The Old Well is a popular campus destination, contributing to campus history as the exclusive source of water for two adjacent dormitories in years gone by. Today, however, the well functions as a water fountain surrounded by elegant columns covered by a dome. At graduation time, the line of people waiting to have their picture taken there can stretch half a block. It’s very popular.
The problem? Well . . . the university says the Old Well is their federally registered and protected trademark and that the proposed engraving on the rifle stock is done without their permission.
Trademarks protect words, names, symbols, sounds, or colors that distinguish goods and services from those manufactured or sold by others and to indicate the source of origin of the goods. We’ve all seen logos that are registered trademarks and sport an R in a circle next to them, even phrases. But can someone trademark a three-dimensional object?
The answer is yes. Check out the trademark registration for the Perrier bottle design. Would you recognize the sensuous curves of that green bottle without the label on it? Of course you would. Oh, and the next time you see one of those bottles take a close look at the label. Along the left hand edge you’ll see a reference to trademarked bottle design. Unlike a design patent for a bottle (yes, those are available too), a trademark can be renewed forever as long as it’s being properly used in commerce. Patents expire.
How about a building? Can a building be trademarked? Again, the answer is yes.
The gorgeous art deco spire of the Chrysler Building in New York City is a registered trademark, as is the fa?ade of the New York Stock Exchange. Interestingly, the NYSE trademark specifically states that the mark consists of a representation of an actual building facade with the wording “NEW YORK STOCK EXCHANGE” located beneath the pediment. UNC’s old well trademark doesn’t draw that distinction and has some interesting class designations. (Remember, class distinctions do make a difference.)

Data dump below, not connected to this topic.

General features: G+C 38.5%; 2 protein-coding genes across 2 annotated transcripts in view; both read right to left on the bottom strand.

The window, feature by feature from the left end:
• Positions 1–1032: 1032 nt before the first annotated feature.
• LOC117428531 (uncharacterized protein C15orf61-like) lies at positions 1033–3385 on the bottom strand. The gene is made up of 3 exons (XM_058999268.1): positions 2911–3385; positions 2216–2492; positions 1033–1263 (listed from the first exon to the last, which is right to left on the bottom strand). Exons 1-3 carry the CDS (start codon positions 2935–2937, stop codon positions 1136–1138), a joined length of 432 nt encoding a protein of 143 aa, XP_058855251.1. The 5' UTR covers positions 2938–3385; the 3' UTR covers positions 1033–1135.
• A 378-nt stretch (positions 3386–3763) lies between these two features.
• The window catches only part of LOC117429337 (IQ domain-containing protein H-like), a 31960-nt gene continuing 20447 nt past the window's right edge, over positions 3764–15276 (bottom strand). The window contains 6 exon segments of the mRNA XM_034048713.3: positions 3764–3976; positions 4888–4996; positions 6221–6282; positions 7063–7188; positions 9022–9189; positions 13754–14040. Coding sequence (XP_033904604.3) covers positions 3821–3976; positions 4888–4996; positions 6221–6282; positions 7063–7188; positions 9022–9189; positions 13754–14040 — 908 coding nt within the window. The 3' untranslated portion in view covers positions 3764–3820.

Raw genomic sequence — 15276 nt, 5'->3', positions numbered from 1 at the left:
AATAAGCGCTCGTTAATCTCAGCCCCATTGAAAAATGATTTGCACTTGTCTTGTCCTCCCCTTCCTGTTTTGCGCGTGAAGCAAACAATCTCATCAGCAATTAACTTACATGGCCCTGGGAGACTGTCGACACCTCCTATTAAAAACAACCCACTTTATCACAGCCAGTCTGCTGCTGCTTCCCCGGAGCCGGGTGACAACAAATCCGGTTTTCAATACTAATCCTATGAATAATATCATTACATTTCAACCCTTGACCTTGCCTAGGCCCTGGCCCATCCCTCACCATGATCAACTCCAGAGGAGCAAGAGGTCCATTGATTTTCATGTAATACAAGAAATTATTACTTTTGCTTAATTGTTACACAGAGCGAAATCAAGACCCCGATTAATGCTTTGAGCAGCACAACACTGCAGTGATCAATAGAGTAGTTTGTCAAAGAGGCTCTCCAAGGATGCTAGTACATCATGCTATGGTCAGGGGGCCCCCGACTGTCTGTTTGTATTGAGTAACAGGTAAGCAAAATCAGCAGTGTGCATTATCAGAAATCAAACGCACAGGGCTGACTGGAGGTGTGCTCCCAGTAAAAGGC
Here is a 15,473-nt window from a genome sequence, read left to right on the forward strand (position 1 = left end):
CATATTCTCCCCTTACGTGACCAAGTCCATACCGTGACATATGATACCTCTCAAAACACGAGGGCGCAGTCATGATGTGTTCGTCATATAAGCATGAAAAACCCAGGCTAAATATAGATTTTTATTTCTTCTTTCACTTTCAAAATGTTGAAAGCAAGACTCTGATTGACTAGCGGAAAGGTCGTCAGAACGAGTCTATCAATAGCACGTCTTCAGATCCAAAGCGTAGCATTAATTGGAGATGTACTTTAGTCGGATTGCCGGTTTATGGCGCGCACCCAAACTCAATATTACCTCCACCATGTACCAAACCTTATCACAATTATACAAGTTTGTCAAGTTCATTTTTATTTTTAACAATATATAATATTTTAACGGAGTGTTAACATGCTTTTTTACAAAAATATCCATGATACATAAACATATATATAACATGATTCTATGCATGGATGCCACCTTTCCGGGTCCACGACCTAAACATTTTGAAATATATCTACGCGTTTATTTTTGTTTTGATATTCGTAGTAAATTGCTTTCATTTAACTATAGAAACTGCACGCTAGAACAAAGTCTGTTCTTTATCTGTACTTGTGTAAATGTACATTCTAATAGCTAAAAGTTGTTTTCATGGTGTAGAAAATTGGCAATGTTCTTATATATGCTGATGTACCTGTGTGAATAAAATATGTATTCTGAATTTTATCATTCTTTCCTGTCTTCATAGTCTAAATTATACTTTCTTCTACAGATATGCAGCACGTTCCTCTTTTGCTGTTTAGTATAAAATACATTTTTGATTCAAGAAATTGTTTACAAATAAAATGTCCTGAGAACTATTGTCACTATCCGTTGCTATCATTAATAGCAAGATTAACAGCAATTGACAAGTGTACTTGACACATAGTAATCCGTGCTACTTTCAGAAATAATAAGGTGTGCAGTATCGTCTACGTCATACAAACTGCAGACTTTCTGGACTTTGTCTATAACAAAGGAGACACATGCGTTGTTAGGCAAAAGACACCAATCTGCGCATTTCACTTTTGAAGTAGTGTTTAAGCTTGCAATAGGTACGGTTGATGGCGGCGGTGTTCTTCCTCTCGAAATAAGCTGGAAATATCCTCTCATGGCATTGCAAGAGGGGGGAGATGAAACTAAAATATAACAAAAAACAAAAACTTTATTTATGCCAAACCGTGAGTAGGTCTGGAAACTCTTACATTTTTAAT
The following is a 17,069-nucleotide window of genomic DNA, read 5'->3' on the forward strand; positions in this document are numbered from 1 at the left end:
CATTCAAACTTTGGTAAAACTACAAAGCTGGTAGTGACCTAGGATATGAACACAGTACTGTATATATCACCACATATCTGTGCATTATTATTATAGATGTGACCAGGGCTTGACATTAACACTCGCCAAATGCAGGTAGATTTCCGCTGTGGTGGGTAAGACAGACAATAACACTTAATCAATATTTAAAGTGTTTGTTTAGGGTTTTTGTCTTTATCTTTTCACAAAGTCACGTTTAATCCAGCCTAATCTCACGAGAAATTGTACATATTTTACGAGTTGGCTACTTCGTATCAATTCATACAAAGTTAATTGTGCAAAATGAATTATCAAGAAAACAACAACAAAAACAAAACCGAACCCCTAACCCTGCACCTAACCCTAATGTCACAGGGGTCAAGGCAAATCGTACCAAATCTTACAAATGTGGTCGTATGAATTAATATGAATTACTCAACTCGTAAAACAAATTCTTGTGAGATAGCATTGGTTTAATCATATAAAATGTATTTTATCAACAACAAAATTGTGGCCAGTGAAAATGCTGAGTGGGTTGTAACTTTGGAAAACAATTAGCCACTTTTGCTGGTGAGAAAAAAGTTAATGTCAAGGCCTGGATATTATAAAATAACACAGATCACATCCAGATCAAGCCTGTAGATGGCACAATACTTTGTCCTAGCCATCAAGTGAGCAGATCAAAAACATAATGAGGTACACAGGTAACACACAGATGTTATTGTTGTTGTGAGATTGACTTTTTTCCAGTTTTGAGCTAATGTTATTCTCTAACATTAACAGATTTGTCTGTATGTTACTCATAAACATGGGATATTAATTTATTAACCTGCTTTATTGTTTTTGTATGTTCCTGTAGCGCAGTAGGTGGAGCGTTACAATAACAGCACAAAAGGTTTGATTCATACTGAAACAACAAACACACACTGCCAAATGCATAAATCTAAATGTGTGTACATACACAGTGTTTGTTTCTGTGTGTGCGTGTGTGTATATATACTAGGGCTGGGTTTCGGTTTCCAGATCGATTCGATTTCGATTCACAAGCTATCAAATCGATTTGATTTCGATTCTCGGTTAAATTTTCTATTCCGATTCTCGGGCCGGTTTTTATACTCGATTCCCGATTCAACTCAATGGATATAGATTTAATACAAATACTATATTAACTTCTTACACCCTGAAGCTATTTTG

I understand why UNC would not want a beloved symbol of their university associated with a firearm. For some, the 1995 shooting spree by UNC law student Wendell Williamson near campus that killed two people and left two injured is still fresh in their mind. That plus the Virginia Tech rampage in 2007 that left 33 people dead make a rifle a symbol no school wants to be associated with.
Hopefully the parties will be able to reach an amicable resolution to this matter.
For the rest of us, the story of the Old Well illustrates the importance of legally protecting those words, images and phrases that define your business and products. It’s the only way you can legally prevent someone else from using them in a way that could hurt your competitiveness.